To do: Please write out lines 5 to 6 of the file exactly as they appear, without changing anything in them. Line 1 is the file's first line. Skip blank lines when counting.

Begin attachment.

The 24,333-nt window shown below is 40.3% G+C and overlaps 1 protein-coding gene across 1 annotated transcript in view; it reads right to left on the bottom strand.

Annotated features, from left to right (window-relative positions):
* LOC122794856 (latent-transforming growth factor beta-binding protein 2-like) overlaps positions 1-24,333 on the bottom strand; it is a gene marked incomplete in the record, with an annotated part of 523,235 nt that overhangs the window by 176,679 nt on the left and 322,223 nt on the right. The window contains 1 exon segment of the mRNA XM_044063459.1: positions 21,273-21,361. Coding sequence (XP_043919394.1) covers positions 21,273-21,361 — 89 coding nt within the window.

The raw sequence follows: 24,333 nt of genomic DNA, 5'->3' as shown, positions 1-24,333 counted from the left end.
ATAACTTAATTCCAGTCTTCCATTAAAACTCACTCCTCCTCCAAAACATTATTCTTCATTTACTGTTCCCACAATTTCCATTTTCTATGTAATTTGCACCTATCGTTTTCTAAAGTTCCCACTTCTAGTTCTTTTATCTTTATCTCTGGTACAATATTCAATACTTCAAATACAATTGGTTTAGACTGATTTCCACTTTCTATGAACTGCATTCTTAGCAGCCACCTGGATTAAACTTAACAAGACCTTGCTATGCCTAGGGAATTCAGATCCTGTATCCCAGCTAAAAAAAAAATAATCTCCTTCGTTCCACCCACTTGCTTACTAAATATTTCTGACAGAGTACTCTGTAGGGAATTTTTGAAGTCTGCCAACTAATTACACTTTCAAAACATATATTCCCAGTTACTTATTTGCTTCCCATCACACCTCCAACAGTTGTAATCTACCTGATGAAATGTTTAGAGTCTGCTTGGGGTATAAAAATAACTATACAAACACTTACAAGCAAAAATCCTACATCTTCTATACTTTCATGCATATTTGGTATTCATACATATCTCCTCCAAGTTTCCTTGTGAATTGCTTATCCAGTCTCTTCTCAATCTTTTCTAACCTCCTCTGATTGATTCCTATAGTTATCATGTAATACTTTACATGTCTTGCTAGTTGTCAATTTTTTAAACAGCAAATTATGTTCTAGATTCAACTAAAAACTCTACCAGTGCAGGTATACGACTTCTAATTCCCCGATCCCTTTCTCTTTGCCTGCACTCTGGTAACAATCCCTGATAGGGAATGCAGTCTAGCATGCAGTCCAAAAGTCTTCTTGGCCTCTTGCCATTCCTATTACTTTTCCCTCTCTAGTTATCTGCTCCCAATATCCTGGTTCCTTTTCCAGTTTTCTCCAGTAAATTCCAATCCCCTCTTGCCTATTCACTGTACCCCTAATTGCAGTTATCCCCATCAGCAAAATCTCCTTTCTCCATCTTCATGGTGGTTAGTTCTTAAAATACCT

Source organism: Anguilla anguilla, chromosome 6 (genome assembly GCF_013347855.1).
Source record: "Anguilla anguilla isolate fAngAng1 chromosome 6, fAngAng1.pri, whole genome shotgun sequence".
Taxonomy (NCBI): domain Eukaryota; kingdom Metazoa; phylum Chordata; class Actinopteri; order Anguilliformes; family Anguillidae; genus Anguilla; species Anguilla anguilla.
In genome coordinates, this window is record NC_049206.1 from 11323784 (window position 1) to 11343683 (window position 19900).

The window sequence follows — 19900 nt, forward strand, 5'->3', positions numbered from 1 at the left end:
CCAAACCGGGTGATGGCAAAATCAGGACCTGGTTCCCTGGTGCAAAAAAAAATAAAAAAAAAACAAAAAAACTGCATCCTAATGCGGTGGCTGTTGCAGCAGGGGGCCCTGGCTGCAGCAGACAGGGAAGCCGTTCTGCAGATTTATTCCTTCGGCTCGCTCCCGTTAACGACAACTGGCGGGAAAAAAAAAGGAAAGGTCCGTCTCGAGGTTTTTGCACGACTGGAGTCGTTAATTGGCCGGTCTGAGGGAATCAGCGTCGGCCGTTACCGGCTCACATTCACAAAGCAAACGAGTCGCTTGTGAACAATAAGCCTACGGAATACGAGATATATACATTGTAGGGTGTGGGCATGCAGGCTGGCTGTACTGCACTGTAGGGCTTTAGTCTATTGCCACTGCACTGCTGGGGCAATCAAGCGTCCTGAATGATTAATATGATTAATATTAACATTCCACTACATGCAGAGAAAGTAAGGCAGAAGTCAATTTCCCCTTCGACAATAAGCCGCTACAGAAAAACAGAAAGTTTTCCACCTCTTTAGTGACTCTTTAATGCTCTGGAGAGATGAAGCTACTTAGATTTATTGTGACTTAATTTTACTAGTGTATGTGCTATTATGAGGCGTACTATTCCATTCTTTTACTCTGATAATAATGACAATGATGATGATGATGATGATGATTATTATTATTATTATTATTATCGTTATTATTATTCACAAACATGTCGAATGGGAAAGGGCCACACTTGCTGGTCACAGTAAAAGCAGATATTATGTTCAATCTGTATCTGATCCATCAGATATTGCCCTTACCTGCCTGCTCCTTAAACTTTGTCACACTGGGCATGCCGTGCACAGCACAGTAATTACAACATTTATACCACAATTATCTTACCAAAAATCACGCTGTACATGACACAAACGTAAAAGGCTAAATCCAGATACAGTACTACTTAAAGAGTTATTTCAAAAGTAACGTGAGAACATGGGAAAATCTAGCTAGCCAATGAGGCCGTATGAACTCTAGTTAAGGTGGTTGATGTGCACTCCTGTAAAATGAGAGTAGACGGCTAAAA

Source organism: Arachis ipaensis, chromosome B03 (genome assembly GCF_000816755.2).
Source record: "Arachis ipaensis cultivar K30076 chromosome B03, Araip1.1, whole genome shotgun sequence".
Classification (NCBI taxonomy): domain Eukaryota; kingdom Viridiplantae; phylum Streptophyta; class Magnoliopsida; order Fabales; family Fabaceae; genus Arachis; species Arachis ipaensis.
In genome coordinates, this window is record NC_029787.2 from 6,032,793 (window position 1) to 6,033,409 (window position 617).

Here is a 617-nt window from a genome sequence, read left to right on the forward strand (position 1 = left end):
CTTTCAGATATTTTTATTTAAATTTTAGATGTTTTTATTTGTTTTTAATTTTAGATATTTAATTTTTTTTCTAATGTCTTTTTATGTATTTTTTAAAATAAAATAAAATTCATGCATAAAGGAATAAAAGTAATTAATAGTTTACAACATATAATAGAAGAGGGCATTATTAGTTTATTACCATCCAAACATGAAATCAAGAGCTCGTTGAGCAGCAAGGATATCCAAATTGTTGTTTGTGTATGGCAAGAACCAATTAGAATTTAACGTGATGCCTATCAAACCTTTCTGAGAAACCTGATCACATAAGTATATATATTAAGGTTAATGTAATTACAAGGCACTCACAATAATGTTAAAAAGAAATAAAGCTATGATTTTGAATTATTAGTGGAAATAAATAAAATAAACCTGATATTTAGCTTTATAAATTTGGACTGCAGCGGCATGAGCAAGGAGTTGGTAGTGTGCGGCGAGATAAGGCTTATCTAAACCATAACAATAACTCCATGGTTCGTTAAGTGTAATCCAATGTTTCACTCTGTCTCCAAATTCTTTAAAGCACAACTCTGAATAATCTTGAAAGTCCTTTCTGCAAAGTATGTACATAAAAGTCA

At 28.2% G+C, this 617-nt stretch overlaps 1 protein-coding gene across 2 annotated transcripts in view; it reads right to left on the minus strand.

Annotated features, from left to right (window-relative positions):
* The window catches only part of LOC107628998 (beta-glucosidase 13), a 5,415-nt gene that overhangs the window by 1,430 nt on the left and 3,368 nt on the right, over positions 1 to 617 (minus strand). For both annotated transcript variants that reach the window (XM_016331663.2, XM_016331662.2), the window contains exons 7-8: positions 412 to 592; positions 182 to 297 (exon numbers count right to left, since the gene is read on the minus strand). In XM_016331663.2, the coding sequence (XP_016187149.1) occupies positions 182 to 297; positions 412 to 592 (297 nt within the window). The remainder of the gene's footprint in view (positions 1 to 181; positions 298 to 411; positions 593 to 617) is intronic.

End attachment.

ATAACTTAATTCCAGTCTTCCATTAAAACTCACTCCTCCTCCAAAACATTATTCTTCATTTACTGTTCCCACAATTTCCATTTTCTATGTAATTTGCACCTATCGTTTTCTAAAGTTCCCACTTCTAGTTCTTTTATCTTTATCTCTGGTACAATATTCAATACTTCAAATACAATTGGTTTAGACTGATTTCCACTTTCTATGAACTGCATTCTTAGCAGCCACCTGGATTAAACTTAACAAGACCTTGCTATGCCTAGGGAATTCAGATCCTGTATCCCAGCTAAAAAAAAAATAATCTCCTTCGTTCCACCCACTTGCTTACTAAATATTTCTGACAGAGTACTCTGTAGGGAATTTTTGAAGTCTGCCAACTAATTACACTTTCAAAACATATATTCCCAGTTACTTATTTGCTTCCCATCACACCTCCAACAGTTGTAATCTACCTGATGAAATGTTTAGAGTCTGCTTGGGGTATAAAAATAACTATACAAACACTTACAAGCAAAAATCCTACATCTTCTATACTTTCATGCATATTTGGTATTCATACATATCTCCTCCAAGTTTCCTTGTGAATTGCTTATCCAGTCTCTTCTCAATCTTTTCTAACCTCCTCTGATTGATTCCTATAGTTATCATGTAATACTTTACATGTCTTGCTAGTTGTCAATTTTTTAAACAGCAAATTATGTTCTAGATTCAACTAAAAACTCTACCAGTGCAGGTATACGACTTCTAATTCCCCGATCCCTTTCTCTTTGCCTGCACTCTGGTAACAATCCCTGATAGGGAATGCAGTCTAGCATGCAGTCCAAAAGTCTTCTTGGCCTCTTGCCATTCCTATTACTTTTCCCTCTCTAGTTATCTGCTCCCAATATCCTGGTTCCTTTTCCAGTTTTCTCCAGTAAATTCCAATCCCCTCTTGCCTATTCACTGTACCCCTAATTGCAGTTATCCCCATCAGCAAAATCTCCTTTCTCCATCTTCATGGTGGTTAGTTCTTAAAATACCT

Source organism: Anguilla anguilla, chromosome 6 (genome assembly GCF_013347855.1).